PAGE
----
Thousands of Native Hawaiians who waited decades for homestead leases aimed at guaranteeing them access to ancestral lands may soon get some payment from the state.

The state reached a $328 million settlement agreement with the Hawaiian beneficiaries, who first brought a class-action lawsuit against the Department of Hawaiian Home Lands for mismanaging the public lands trust in the late 1990s.

The settlement agreement, which was unsealed Tuesday afternoon, marked another turn in fortune this year for Native Hawaiians who have long struggled to take advantage of the program meant to ensure they have access to long-term affordable housing. Lawmakers already had plans to set aside $600 million for DHHL housing projects statewide thanks to an unexpected budget windfall.

“We are happy that this long struggle is nearly over and that our class members who have waited decades for a homestead will finally get some compensation,” Leona Kalima, the lead plaintiff in the case, said in a written statement. “This settlement has the potential to change thousands of lives for the better and we’re looking forward to it being resolved, finally.”

OHA Candidate Leone Kalima speaks during forum held at the Windward Community College campus.
Leone Kalima, a lead plaintiff in the DHHL lawsuit, said the settlement announced Tuesday has the chance to “change thousands of lives.” Cory Lum/Civil Beat/2018

More than 2,700 Hawaiian beneficiaries were plaintiffs to the lawsuit. More than 400 Hawaiian beneficiaries already died waiting for a lease to their ancestral lands promised to them by the U.S. Congress in 1921, according to court documents.

The settlements measure, Senate Bill 3041, would still need to clear floor votes in the House and Senate before going to Gov. David Ige for his consideration. It’s likely to clear the Legislature and the governor’s desk. Both lawmakers and Ige applauded the settlement on Tuesday.

The beneficiaries have fought the state for decades in court, going to the Hawaii Supreme Court twice. The high court last weighed in on the fight in 2020, when the justices, siding with the wait listers, said that the case should proceed and the beneficiaries were entitled to damages.

The beneficiaries and their attorneys were gearing up for what appeared to be another elongated legal battle with the state. The announcement on Tuesday was welcome news in the case that has dragged on for 23 years.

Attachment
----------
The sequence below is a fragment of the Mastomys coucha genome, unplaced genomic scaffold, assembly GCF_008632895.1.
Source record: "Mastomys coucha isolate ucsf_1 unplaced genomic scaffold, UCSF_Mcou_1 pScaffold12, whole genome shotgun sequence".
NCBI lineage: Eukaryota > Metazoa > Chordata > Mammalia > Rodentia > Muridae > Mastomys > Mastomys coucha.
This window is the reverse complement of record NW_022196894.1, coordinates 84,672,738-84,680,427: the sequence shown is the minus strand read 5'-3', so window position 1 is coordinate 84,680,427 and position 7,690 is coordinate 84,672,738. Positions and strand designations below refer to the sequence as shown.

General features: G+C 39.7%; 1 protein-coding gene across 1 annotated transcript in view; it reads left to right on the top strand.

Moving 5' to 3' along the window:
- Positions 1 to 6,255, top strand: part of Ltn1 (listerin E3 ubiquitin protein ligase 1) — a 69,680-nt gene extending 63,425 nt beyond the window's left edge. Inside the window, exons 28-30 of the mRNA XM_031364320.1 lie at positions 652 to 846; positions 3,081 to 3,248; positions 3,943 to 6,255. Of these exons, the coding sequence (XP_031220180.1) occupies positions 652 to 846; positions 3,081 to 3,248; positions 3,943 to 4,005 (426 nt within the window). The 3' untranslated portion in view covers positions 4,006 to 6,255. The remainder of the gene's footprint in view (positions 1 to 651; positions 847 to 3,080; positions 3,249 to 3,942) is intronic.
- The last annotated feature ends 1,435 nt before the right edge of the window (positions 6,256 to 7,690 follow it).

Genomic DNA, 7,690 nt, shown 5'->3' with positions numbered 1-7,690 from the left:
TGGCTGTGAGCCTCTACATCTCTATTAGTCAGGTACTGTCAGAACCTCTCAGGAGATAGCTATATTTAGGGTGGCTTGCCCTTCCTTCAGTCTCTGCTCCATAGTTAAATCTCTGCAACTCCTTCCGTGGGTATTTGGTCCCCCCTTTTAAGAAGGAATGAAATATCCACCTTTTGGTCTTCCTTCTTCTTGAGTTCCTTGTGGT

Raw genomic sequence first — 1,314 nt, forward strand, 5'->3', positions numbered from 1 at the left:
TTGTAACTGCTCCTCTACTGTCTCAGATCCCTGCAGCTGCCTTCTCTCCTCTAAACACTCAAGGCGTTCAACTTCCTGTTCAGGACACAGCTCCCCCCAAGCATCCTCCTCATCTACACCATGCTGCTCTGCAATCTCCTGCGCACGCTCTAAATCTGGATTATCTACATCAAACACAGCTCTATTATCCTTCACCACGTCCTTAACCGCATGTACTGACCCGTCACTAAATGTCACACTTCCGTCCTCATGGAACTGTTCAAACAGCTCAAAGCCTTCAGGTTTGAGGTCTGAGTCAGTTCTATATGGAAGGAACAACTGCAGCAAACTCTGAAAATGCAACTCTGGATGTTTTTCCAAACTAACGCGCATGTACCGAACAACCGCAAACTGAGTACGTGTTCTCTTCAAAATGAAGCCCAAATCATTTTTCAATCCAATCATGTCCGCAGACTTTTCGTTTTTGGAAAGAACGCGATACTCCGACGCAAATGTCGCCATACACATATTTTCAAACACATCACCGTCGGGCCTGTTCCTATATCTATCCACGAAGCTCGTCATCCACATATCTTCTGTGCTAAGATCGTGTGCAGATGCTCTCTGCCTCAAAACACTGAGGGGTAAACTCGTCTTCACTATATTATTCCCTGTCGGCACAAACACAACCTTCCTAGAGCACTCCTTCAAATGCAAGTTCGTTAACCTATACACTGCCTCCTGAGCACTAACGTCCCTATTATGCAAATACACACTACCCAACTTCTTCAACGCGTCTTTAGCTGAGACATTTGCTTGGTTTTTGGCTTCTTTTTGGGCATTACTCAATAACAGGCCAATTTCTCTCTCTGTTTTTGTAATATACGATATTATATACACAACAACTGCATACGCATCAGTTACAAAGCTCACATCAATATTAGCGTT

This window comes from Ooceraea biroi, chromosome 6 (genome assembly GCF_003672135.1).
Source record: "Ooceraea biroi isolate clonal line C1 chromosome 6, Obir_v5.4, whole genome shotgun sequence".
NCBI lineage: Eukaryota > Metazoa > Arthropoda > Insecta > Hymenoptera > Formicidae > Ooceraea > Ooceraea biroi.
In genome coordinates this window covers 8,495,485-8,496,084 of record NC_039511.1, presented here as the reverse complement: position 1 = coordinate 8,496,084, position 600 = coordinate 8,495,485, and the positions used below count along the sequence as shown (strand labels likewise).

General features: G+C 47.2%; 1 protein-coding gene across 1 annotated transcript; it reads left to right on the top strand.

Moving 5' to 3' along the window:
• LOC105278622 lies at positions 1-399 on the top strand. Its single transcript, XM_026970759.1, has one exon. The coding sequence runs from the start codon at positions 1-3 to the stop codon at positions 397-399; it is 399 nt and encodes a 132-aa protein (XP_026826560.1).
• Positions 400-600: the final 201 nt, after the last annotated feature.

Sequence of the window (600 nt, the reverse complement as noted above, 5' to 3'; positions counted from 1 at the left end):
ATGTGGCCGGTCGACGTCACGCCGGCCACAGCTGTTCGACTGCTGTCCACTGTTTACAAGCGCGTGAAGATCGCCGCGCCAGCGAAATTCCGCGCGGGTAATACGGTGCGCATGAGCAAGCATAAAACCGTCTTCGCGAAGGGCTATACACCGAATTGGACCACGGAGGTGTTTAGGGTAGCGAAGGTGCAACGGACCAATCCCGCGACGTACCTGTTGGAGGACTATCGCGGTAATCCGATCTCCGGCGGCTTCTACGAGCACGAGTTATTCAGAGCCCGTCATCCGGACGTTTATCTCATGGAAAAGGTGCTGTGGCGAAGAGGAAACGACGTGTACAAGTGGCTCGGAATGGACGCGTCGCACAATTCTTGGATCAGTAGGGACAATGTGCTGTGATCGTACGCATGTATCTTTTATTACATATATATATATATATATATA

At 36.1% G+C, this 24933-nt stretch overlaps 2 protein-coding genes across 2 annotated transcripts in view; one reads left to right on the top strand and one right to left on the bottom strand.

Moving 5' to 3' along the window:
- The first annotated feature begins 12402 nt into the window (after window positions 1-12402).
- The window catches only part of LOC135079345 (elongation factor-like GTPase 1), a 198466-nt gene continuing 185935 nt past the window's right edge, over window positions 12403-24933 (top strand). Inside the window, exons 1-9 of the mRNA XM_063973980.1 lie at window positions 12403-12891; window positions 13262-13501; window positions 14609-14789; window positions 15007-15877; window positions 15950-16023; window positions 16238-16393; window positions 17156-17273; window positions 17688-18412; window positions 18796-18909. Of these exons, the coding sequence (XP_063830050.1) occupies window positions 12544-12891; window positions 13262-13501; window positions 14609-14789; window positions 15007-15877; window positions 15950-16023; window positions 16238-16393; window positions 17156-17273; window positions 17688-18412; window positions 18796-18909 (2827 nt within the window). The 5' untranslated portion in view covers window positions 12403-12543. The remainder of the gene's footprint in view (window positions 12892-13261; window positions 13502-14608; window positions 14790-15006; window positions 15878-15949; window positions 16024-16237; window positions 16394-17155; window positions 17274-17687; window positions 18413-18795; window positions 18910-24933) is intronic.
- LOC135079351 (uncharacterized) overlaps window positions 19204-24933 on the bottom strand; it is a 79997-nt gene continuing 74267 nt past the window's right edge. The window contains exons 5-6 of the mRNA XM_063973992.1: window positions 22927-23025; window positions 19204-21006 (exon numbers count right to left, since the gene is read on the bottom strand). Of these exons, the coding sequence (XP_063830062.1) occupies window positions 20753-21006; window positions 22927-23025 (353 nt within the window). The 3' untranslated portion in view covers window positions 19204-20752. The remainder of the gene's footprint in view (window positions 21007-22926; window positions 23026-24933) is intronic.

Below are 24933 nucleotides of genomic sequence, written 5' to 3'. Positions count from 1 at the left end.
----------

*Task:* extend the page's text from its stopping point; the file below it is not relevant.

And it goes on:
A committee of Hawaii lawmakers voted Tuesday to set aside about $328 million to pay for any settlements that arise out of the case. That appropriation was inserted into a measure that typically pays for settlements in lawsuits against the state and its employees.

House Finance Chairwoman Sylvia Luke called the settlement agreement “historic.”

“This has been a long effort,” she said during a hearing on the measure.

She said the settlement agreement was made possible by the state’s unprecedented revenues this fiscal year. Lawmakers are still deliberating on how to spend what could be a $2 billion surplus, which came after concerns last year about potential Covid-19 pandemic-induced shortfalls.

Ige said in a press release that the settlement “fairly compensates the Hawaiian Home Lands beneficiaries and brings this litigation to a close.”

He added that his administration is also still committed to building more homes on DHHL lands.

Attorneys for the beneficiaries were also thankful for reaching the settlement.

“We would like to recognize and thank our class members and their families for their commitment to resolve these long-standing claims,” Tom Grande, one of the lead attorneys, said. “This has been a long struggle and the resolution of this case has only been possible through their collective efforts.”

Hawaii State flags blow in the wind on opening day of the 2021 legislature.
State lawmakers are preparing to finalize a $300 million settlement agreement with Native Hawaiian beneficiaries over breaches of the public land trust. Cory Lum/Civil Beat/2021

Carl Varady, Grande’s co-counsel, said that the claimants’ appreciation is “tempered by the knowledge that nearly a third of the class members will not be with us to witness or celebrate the conclusion.”

In a phone call, Grande said that the courts must still sign off on the settlement if SB 3041 is approved by the governor. The plaintiffs must also still work through a claims process to determine the amount of damages each beneficiary is owed.

Although the settlement agreement was unsealed, it was not readily available on the state’s online records system Tuesday afternoon.

Settlement conferences began March 18 before Judge Gary Chang. Attorneys for the state and the plaintiffs last met for a status conference on April 20. The parties are scheduled for another status conference Wednesday.

State taxpayers will be on the hook for the $300 million settlement. That’s in addition to more than $2 million in other settlement agreements that are already included in SB 3041.

Lawmakers also have announced plans to set aside $600 million for DHHL housing projects in the islands. A Senate draft of the budget would also put some of those funds toward a downpayment and mortgage assistance program for those on the waitlist.

Those funding proposals are still being negotiated between the House and Senate, which could announce a new draft of the state budget bill Wednesday.

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